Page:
Sunday 29 March 2015

An Interesting Character

Nervous, nervous, nervous! I sit in the reception of the office of a high-class entertainment magazine—I’m here for a job interview. I observe some chic girls/employees strutting around the office, and I instantly know that I’m a misfit here. Soon, I’m called in to meet the Editor. More nervous, nervous, nervous!

Having battled the scorching heat outside, I am and look a complete mess when I enter the Editor’s cabin. My handbag slips down my arm shabbily; a plastic cover looking more crumpled than folded is in my left hand; and I’m holding a folder with the right.

I see the Editor slowly scan me up and down. Surprisingly, at this point, my nervousness vanishes. Just like she’s amused by the picture I cut in front of her, so am I by her form and manner. Here was hoity-toity sitting on a tall chair with a tiny pillow squeezed behind her neck—perfect for the role of the Victorian drama queen, who’d swoon at the drop of a hat!

“Sit down,” she says in her high-pitched, nasal voice—the kind of voice that one would associate with a witch from a fairytale. (Hey, don’t call me mean; blame it on storytelling stereotypes!) Looking at her, I think: Now is my chance to prove that I am no less refined and sophisticated than her. So, I ‘gently’ pull the chair closest to me a little behind, but it goes… Screeeeeech! Excellent. The chair, which was behaving like her ‘pet’, must have read my thoughts. Why else would a chair screech? No more chair-moving, I resolve, and ‘gently’ try and squeeze myself through the gap between the chair and her desk, so that I can sit down… But I half fall on the desk… She gives me a piercing look… Mumbling a sorry, I collect myself and flop onto the chair somehow.

The silly pet chair still has its way: it is too low for me to even see the Editor’s face. In between her face and mine, now stands her pet PC monitor. Praying, I ‘gently’ shift the chair a little again, so that I can see half her face and she half of mine. Then begins the questioning: two questions down, I already know that she has already made up her mind about me and that she is not interested in my answers. So, I relax and begin giving unrelated, random answers, which she (strangely) graciously accepts without a second thought. Good for me!

She tells me that I have a mountain of a task to deal with if I am hired, adding that she is not very sure I can handle it all. I smile. “I cannot afford a single spelling error in my magazine!” she heaves. Errr…Should I tell her about the three glaring mistakes I spotted while glancing through the glossy mag? Nah! What if she faints or gets a heart attack? And who wants homicide charges! I continue listening to her… “Around 10,000 people read my magazine every day… And I get at least 500 letters in a day, if there is an error, saying they saw one spelling mistake…” My brain explodes with silent laughter: Hahahaha… Who are these 500 readers who have no work but to write to the Editor of a magazine about one spelling mistake?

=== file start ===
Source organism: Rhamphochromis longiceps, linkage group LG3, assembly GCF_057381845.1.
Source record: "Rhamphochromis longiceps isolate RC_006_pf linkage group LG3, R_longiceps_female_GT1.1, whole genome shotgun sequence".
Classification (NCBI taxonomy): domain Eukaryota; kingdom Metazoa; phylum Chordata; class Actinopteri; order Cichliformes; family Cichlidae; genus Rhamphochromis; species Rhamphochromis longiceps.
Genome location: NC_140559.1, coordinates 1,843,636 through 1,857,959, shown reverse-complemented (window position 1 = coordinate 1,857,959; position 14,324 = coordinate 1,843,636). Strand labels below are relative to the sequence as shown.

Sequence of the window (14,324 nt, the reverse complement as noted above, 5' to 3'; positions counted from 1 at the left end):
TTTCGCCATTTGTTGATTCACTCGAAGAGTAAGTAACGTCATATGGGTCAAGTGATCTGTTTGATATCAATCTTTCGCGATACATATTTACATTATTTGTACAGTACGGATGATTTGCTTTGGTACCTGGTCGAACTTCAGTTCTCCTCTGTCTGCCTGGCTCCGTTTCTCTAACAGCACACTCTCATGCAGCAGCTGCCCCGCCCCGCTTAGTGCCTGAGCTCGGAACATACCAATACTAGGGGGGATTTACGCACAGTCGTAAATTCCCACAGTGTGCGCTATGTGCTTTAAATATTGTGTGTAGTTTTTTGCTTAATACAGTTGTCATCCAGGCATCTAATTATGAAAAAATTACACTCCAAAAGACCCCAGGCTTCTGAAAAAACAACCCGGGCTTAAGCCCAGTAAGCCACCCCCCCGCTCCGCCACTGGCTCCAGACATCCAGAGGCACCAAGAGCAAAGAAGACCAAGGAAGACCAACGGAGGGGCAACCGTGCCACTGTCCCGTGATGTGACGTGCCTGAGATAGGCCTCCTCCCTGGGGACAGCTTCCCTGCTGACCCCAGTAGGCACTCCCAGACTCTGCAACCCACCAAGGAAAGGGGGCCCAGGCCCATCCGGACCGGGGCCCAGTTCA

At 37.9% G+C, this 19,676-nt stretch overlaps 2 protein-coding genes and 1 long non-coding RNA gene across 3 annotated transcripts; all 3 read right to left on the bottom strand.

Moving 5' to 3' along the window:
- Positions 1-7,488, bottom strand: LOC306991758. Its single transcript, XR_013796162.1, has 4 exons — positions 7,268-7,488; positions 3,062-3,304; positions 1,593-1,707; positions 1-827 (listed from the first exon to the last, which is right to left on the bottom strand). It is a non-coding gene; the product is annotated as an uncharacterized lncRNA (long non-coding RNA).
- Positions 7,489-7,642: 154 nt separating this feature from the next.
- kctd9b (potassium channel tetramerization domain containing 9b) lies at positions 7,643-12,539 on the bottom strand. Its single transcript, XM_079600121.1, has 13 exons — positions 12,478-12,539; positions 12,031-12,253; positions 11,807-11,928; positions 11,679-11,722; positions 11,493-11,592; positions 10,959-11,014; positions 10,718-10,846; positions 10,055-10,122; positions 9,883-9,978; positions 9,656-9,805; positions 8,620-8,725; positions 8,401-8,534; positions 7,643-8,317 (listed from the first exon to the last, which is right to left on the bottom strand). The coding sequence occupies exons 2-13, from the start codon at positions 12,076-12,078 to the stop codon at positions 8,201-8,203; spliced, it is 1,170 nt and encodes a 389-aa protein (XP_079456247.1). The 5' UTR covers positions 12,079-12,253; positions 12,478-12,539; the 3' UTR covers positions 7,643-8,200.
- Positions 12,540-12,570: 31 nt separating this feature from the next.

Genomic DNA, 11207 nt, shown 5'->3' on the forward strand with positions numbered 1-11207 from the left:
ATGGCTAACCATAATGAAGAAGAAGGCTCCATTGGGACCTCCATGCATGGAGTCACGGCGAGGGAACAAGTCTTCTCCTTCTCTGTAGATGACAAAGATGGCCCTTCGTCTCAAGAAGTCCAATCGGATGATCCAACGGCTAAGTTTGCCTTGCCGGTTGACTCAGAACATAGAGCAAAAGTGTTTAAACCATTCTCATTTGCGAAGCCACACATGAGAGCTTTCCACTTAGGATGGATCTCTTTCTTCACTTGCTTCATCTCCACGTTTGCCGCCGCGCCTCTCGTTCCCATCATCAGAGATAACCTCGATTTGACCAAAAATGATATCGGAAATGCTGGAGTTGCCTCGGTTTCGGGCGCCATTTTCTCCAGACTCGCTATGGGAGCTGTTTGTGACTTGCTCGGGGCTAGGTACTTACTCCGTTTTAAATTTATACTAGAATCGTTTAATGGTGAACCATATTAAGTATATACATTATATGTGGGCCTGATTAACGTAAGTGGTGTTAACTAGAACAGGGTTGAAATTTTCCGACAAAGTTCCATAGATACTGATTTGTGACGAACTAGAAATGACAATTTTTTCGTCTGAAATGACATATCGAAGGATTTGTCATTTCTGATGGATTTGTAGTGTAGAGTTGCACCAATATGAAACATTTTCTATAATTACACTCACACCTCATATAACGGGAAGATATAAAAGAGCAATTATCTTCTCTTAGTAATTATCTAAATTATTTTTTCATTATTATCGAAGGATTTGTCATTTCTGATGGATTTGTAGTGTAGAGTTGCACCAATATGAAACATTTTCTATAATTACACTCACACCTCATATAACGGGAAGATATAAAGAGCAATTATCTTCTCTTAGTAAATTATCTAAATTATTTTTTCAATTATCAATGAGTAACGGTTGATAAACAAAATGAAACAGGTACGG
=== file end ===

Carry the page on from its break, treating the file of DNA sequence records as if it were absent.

She looks down at my CV. Suddenly, she crinkles up her nose like she could smell a gutter… Is she going to sneeze? Nope. There’s chaos and disgust in her eyes. She looks at me horrified and asks me in high-pitched shock as to where my place of residence exists. She has never heard of that place. Well, names of places don’t always have an uppity ring to them—mine was one of those unfortunate areas. I try telling her where it is located, but in vain. She gives me the ‘How can such LS beings even dream of working here in my team?’ look. I give her a fake, understanding smile.

However, she generously allows me to go to Level 2 of the interview; she leads me into the edit room for a copy test. That’s when she turns abruptly and asks me the question of the century: “What’s your name?” And to think that she had stared at my CV and interviewed me all this while. Clean bowled! I tell her my name, and proceed towards my test.

Midway through my copy test, I notice that the team members speak to each other only in whispers. A pre-requisite to pass off as svelte, perhaps. Just then, I hear the Editor’s high-frequency sneeze reverberate through the otherwise silent office. Then she lets out a groan… Is she dead? Another sharp sneeze and another painful groan... This time, I’m sure her brains spilled out. I expect her high-pitched alarm to go off. She doesn’t disappoint. The poor snoot calls out like it’s an emergency, “Can someone please come here?” And someone goes running to her cabin.

Soon enough, she comes into the edit room and says, “Nandini!” Yes, she was addressing me so. And to think I had just told her my name fifteen minutes ago. I correct her. A fake apology later, she tells me she’s off for the day and leaves.

As I walk out of the office a little later, after completing my test, I know for sure that the Editor won’t hire me, irrespective of how I’d done the test. But what I learnt more importantly from this interview is that snobbish characters such as this Editor don’t just exist in storybooks and movies. Beware, they’re out there!


  1. Well what they forget is that the so called poor candidate is also assessing the organisation...;)

    Well written..

  2. The devil wears Prada, Nalini, and only prefers people who wear the same.